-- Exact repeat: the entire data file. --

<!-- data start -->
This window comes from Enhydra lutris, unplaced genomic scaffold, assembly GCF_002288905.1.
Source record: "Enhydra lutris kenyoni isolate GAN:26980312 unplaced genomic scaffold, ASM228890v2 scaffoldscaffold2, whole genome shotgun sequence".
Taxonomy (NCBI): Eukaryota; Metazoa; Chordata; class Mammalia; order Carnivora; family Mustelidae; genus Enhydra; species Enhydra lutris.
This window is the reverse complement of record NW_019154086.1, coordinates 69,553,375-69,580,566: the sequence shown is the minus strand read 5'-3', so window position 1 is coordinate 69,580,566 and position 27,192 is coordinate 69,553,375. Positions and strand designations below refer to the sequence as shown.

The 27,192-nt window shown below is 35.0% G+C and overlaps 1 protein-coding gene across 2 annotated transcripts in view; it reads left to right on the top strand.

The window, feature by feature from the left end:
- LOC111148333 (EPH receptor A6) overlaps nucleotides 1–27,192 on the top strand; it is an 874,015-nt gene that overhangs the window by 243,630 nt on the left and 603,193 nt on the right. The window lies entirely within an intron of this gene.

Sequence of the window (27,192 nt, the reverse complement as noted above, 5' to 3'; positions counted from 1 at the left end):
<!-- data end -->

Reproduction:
This window comes from Enhydra lutris, unplaced genomic scaffold, assembly GCF_002288905.1.
Source record: "Enhydra lutris kenyoni isolate GAN:26980312 unplaced genomic scaffold, ASM228890v2 scaffoldscaffold2, whole genome shotgun sequence".
Taxonomy (NCBI): Eukaryota; Metazoa; Chordata; class Mammalia; order Carnivora; family Mustelidae; genus Enhydra; species Enhydra lutris.
This window is the reverse complement of record NW_019154086.1, coordinates 69,553,375-69,580,566: the sequence shown is the minus strand read 5'-3', so window position 1 is coordinate 69,580,566 and position 27,192 is coordinate 69,553,375. Positions and strand designations below refer to the sequence as shown.

The 27,192-nt window shown below is 35.0% G+C and overlaps 1 protein-coding gene across 2 annotated transcripts in view; it reads left to right on the top strand.

The window, feature by feature from the left end:
- LOC111148333 (EPH receptor A6) overlaps nucleotides 1–27,192 on the top strand; it is an 874,015-nt gene that overhangs the window by 243,630 nt on the left and 603,193 nt on the right. The window lies entirely within an intron of this gene.

Sequence of the window (27,192 nt, the reverse complement as noted above, 5' to 3'; positions counted from 1 at the left end):